Whenever you stroll through the district of the Covered Bazaar and the Egyptian or Spice Bazaar you probably will see human pack mules with all sorts of cargo on their backs.
Bent over, groaning under their burden, they trudge through the streets, up the hills, and even up the stairs in the wholesale houses – the traditional Turkish ‘hans’ where they deliver the goods. Their loads range from carpets to refrigerators, and boxes with bicycle parts to furniture.
These men are dirt poor. They work six days a week, long hours and in groups, usually from the region they came from. They have a leader who collects all the money and at the end of the day he divides it equally among the men. If one needs a back surgery, they collect money among each other until there is enough money to pay the surgeon.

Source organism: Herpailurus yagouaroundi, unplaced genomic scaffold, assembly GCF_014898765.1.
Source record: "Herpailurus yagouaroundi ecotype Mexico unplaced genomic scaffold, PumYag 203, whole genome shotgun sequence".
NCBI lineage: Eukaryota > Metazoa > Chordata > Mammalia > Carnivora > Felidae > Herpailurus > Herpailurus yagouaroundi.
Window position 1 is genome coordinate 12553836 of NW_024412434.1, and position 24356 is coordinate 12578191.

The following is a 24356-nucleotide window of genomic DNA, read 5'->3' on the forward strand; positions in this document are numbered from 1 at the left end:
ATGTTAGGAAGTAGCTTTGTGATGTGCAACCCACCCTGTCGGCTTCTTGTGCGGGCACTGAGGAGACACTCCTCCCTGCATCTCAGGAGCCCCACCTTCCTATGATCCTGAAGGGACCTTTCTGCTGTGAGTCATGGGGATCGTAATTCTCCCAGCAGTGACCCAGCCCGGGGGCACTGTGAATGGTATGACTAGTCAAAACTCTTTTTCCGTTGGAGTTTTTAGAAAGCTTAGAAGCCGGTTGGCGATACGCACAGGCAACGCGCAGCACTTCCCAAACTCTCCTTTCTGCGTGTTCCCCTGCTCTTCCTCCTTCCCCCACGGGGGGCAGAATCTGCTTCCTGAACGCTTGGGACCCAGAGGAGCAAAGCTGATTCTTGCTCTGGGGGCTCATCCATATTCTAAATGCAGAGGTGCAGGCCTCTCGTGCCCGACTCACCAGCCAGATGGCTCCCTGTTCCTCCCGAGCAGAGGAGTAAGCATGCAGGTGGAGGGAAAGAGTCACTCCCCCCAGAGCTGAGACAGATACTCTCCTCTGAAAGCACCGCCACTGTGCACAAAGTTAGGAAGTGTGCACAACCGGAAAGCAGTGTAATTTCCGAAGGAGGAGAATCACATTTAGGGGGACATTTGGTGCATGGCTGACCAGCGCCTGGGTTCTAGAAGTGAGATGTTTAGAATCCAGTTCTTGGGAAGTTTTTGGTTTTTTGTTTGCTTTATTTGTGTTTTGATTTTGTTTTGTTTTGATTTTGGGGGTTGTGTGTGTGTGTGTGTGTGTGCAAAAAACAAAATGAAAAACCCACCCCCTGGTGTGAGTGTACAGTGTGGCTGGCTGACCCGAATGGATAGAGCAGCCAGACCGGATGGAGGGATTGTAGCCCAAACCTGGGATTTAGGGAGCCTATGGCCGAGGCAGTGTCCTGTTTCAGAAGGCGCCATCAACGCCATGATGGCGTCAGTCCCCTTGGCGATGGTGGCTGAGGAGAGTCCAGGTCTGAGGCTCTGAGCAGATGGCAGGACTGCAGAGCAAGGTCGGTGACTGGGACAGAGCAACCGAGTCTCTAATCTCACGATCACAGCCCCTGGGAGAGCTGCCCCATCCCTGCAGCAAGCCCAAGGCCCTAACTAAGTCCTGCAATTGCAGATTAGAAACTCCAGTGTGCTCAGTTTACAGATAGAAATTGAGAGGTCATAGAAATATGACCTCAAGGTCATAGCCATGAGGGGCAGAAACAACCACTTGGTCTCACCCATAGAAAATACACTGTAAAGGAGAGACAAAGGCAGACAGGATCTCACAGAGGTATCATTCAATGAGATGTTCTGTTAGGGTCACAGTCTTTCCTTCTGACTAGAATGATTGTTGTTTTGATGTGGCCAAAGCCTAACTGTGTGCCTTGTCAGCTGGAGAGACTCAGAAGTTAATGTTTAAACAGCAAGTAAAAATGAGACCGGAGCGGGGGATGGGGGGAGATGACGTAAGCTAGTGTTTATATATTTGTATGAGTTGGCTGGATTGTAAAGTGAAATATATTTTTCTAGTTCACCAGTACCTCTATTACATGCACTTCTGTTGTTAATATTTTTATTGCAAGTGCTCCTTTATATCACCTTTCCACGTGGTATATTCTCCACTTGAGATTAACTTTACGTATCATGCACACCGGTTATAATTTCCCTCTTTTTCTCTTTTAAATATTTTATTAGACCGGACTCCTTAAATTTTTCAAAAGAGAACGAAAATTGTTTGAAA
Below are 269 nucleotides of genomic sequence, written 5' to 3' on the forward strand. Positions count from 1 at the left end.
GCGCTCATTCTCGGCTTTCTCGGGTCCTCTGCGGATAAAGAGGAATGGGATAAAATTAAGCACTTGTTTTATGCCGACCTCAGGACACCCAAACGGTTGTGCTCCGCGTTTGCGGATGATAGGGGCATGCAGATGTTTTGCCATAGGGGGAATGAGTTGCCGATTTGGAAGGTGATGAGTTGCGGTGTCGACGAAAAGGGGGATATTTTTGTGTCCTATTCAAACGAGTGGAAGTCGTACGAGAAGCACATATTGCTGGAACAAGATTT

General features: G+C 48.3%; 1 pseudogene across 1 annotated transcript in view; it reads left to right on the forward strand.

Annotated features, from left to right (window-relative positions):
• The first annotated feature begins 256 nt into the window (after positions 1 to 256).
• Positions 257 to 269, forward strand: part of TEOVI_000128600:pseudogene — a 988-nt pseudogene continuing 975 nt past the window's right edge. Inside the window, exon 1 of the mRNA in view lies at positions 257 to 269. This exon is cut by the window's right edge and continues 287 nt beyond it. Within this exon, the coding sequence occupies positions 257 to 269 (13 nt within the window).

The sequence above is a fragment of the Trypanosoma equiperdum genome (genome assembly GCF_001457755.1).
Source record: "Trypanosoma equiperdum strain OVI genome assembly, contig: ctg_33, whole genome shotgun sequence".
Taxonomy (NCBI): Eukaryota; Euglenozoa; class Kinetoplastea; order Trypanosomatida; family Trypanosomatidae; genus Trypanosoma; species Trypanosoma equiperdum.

‘Hamal’ (porter) is the name of their profession; from the Arabic verb ‘hamala’ (to carry). It is done in several Muslim countries and is the second oldest profession in this city. The saddles on their backs are made by themselves. I have great respect for these guys (aged 18-70), who work in a way that hasn’t changed for thousands of years.